In Beshaw v. MVP Service Corp., 1:21-cv-584 (GLS/CFH), 2022 WL 4094451 (N.D.N.Y. Sept. 7, 2022), the court, inter alia, denied defendant’s motion to dismiss plaintiff’s age discrimination claim.
From the decision:
MVP contends that Beshaw has failed to allege facts that give rise to an inference of discrimination with respect to his claim for age discrimination under the ADEA. Specifically, MVP argues that the statements from Barbero and Titsworth about how the legal affairs department could benefit from hiring younger counsel were not discriminatory and were “stray remarks” spoken more than a year before Beshaw’s termination. Beshaw maintains that these statements are more than mere “stray remarks” as they were spoken by the decision-makers in his termination. Additionally, Beshaw asserts that, without considering the statements from Barbero and Titsworth, he has still demonstrated an inference of discrimination because he was the oldest senior counsel, the only senior counsel who’s position was eliminated while other senior counsel with less seniority were retained, and was replaced by someone younger and with less experience than him.
In order to establish a prima facie case of age discrimination, Beshaw must show “(1) that [he] was within the protected age group, (2) that [he] was qualified for the position, (3) that [he] experienced adverse employment action, and (4) that such action occurred under circumstances giving rise to an inference of discrimination.” Gorzynski v. JetBlue Airways Corp., 596 F.3d 93, 107 (2d Cir. 2010). To show that the circumstances surrounding an adverse employment action give rise to an inference of discrimination, the plaintiff may point to, among other things, remarks made by the employer which reflect a discriminatory animus as well as the treatment of similarly situated younger employees. See Williams v. PMA Companies Inc., 564 F. Supp. 3d 32, 50 (N.D.N.Y. Sept. 30, 2021); Hamilton v. Mount Sinai Hosp., 528 F. Supp. 431, 446 (S.D.N.Y. Dec. 20, 2007).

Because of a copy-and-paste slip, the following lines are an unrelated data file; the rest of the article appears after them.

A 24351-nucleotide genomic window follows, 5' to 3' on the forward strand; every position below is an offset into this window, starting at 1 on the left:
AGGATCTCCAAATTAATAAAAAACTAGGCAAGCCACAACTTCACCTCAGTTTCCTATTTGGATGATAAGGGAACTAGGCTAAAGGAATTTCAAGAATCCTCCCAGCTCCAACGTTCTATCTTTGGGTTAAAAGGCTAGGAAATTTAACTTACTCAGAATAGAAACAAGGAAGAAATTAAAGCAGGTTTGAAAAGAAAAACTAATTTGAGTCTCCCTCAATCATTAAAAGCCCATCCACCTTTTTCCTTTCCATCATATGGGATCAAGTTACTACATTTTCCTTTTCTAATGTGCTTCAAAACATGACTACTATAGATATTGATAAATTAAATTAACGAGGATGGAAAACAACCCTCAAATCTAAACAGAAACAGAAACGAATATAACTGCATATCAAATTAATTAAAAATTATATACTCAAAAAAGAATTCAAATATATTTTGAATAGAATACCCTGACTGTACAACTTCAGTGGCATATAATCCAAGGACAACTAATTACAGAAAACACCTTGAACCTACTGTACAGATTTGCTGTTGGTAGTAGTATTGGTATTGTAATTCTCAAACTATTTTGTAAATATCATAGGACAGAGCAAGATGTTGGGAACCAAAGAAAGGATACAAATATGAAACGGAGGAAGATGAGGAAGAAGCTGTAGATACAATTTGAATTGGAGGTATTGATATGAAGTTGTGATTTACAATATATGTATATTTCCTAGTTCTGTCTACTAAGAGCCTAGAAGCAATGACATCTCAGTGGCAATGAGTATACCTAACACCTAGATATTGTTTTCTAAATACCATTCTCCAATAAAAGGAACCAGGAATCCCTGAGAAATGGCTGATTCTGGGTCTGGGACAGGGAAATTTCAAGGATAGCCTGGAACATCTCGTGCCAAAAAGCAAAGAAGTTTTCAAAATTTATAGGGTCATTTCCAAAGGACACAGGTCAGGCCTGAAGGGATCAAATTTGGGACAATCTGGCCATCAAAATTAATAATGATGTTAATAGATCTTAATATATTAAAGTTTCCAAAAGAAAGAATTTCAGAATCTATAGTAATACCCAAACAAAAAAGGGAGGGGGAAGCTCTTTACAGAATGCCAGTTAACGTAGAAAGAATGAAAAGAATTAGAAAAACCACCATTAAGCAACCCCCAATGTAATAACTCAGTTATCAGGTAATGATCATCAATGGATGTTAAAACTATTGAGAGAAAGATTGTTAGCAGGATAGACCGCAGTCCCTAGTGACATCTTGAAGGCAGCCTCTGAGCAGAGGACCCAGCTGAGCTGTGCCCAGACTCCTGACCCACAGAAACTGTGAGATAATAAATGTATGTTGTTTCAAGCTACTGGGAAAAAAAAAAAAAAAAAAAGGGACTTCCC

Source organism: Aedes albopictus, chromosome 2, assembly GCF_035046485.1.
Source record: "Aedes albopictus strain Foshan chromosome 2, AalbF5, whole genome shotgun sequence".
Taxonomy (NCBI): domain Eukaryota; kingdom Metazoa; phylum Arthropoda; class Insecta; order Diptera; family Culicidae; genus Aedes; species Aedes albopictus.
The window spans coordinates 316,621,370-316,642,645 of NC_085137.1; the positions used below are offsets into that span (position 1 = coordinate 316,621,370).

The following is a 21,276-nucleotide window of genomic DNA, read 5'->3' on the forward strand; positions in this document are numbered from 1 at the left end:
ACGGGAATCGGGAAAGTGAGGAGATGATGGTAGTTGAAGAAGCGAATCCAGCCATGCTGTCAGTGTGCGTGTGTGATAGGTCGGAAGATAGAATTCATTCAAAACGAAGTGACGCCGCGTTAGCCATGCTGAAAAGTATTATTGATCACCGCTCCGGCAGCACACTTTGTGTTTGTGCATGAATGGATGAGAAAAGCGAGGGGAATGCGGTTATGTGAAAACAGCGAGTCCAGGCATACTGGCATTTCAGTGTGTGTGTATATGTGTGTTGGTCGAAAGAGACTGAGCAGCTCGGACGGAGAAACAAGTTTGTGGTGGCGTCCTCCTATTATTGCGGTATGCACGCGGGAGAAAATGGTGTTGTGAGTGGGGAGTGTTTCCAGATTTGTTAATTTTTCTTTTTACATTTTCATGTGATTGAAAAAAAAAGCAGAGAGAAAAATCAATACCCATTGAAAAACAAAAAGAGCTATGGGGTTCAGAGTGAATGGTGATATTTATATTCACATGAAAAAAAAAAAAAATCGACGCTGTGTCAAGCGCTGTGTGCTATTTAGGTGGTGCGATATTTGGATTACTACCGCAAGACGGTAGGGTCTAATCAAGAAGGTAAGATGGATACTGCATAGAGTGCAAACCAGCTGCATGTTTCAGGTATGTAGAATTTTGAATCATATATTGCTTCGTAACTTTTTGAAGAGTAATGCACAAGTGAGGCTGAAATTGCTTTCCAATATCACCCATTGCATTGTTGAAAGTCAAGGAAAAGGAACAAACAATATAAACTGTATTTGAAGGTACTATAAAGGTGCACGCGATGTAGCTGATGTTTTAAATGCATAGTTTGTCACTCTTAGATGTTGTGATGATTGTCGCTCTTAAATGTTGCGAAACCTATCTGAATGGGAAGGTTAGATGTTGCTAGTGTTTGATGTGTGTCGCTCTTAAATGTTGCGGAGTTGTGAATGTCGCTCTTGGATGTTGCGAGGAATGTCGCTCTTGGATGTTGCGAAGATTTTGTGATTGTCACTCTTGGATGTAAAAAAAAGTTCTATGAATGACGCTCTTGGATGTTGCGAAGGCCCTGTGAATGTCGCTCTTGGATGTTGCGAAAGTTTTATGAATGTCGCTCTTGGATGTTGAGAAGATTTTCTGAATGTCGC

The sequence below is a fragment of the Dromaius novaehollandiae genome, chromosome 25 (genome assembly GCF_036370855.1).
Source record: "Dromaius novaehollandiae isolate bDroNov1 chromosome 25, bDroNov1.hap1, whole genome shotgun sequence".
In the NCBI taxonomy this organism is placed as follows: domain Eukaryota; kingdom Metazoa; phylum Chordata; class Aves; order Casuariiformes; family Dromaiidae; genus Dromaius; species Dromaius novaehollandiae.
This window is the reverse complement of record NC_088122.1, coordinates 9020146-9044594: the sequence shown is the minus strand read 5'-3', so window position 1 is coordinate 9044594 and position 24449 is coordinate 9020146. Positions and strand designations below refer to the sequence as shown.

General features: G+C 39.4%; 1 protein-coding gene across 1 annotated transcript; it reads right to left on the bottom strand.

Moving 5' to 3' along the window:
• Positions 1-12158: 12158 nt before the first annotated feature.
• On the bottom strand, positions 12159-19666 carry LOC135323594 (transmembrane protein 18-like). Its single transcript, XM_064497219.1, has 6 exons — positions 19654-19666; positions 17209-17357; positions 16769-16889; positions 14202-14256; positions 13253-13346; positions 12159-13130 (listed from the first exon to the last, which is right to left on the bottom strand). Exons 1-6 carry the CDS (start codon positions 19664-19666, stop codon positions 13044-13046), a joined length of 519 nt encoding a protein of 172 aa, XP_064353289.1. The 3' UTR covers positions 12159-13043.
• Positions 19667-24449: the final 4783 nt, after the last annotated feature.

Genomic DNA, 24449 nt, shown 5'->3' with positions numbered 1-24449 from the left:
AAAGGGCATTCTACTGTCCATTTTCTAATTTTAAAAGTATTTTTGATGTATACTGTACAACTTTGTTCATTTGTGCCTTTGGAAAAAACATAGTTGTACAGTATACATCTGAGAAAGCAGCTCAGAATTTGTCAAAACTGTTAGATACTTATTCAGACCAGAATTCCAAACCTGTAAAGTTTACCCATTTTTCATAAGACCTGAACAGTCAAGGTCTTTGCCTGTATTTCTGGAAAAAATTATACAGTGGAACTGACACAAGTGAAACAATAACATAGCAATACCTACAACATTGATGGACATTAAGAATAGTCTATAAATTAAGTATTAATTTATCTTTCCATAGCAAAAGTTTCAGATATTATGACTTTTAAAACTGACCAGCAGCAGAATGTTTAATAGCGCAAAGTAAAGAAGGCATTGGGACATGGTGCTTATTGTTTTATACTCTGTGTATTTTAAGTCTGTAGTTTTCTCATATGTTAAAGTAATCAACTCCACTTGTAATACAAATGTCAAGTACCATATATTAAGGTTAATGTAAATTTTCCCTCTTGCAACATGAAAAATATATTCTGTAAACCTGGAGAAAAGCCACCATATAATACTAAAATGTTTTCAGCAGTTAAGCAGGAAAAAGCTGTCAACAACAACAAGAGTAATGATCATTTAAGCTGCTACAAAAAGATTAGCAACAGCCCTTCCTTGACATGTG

While Barbero and Titsworth’s statements were made over a year before Beshaw’s termination, and are thus far too remote on their own to give rise to an inference of discrimination, see Lively v. WAFRA Investment Advisory Group, 6 F.4th 293, 306-07 (2d Cir. 2021), Beshaw has nonetheless alleged facts that give rise to an inference of discrimination. Specifically, Beshaw alleges that he was the oldest senior counsel and the only senior counsel who’s position was eliminated, while younger senior counsel’s positions were not, and that he was replaced by a younger individual.
Based on this, the court denied defendant’s motion as to this claim.